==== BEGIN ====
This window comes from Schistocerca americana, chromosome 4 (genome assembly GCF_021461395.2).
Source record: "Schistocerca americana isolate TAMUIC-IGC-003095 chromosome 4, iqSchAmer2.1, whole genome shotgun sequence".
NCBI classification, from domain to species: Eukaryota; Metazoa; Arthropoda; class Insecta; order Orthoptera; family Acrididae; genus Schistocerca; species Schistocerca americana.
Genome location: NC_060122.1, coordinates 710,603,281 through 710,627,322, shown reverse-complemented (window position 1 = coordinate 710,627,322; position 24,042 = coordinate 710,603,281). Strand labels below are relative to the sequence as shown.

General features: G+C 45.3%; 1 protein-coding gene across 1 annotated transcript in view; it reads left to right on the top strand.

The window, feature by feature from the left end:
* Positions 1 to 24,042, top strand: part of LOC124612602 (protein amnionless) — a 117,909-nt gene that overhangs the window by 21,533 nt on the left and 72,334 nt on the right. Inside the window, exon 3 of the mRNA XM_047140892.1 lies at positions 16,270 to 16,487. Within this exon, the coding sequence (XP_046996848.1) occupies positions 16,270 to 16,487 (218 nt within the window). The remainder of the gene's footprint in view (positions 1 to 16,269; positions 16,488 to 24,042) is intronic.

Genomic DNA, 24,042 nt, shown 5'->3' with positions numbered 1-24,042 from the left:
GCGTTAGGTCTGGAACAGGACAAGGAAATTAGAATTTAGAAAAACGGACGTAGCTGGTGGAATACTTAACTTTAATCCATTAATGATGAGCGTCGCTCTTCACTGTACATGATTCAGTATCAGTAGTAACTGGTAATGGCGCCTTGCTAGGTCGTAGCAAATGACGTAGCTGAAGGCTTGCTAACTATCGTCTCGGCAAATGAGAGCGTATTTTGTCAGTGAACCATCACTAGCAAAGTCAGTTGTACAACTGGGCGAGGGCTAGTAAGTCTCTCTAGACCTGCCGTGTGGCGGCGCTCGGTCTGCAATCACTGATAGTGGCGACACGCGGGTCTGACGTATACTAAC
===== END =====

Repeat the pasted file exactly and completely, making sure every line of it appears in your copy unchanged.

This window comes from Schistocerca americana, chromosome 4 (genome assembly GCF_021461395.2).
Source record: "Schistocerca americana isolate TAMUIC-IGC-003095 chromosome 4, iqSchAmer2.1, whole genome shotgun sequence".
NCBI classification, from domain to species: Eukaryota; Metazoa; Arthropoda; class Insecta; order Orthoptera; family Acrididae; genus Schistocerca; species Schistocerca americana.
Genome location: NC_060122.1, coordinates 710,603,281 through 710,627,322, shown reverse-complemented (window position 1 = coordinate 710,627,322; position 24,042 = coordinate 710,603,281). Strand labels below are relative to the sequence as shown.

General features: G+C 45.3%; 1 protein-coding gene across 1 annotated transcript in view; it reads left to right on the top strand.

The window, feature by feature from the left end:
* Positions 1 to 24,042, top strand: part of LOC124612602 (protein amnionless) — a 117,909-nt gene that overhangs the window by 21,533 nt on the left and 72,334 nt on the right. Inside the window, exon 3 of the mRNA XM_047140892.1 lies at positions 16,270 to 16,487. Within this exon, the coding sequence (XP_046996848.1) occupies positions 16,270 to 16,487 (218 nt within the window). The remainder of the gene's footprint in view (positions 1 to 16,269; positions 16,488 to 24,042) is intronic.

Genomic DNA, 24,042 nt, shown 5'->3' with positions numbered 1-24,042 from the left:
GCGTTAGGTCTGGAACAGGACAAGGAAATTAGAATTTAGAAAAACGGACGTAGCTGGTGGAATACTTAACTTTAATCCATTAATGATGAGCGTCGCTCTTCACTGTACATGATTCAGTATCAGTAGTAACTGGTAATGGCGCCTTGCTAGGTCGTAGCAAATGACGTAGCTGAAGGCTTGCTAACTATCGTCTCGGCAAATGAGAGCGTATTTTGTCAGTGAACCATCACTAGCAAAGTCAGTTGTACAACTGGGCGAGGGCTAGTAAGTCTCTCTAGACCTGCCGTGTGGCGGCGCTCGGTCTGCAATCACTGATAGTGGCGACACGCGGGTCTGACGTATACTAAC